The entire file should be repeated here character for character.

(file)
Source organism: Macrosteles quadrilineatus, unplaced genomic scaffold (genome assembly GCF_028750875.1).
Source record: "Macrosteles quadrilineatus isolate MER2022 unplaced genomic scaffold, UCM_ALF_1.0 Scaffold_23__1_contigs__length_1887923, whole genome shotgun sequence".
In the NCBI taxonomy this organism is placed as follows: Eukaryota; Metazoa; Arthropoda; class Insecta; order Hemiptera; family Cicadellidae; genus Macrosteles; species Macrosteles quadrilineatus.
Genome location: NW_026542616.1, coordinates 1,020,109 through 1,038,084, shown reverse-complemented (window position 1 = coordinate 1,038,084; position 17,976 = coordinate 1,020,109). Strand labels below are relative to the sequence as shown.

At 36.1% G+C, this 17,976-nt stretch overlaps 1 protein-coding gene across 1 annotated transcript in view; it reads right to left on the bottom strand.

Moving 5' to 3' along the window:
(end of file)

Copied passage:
Source organism: Macrosteles quadrilineatus, unplaced genomic scaffold (genome assembly GCF_028750875.1).
Source record: "Macrosteles quadrilineatus isolate MER2022 unplaced genomic scaffold, UCM_ALF_1.0 Scaffold_23__1_contigs__length_1887923, whole genome shotgun sequence".
In the NCBI taxonomy this organism is placed as follows: Eukaryota; Metazoa; Arthropoda; class Insecta; order Hemiptera; family Cicadellidae; genus Macrosteles; species Macrosteles quadrilineatus.
Genome location: NW_026542616.1, coordinates 1,020,109 through 1,038,084, shown reverse-complemented (window position 1 = coordinate 1,038,084; position 17,976 = coordinate 1,020,109). Strand labels below are relative to the sequence as shown.

At 36.1% G+C, this 17,976-nt stretch overlaps 1 protein-coding gene across 1 annotated transcript in view; it reads right to left on the bottom strand.

Moving 5' to 3' along the window: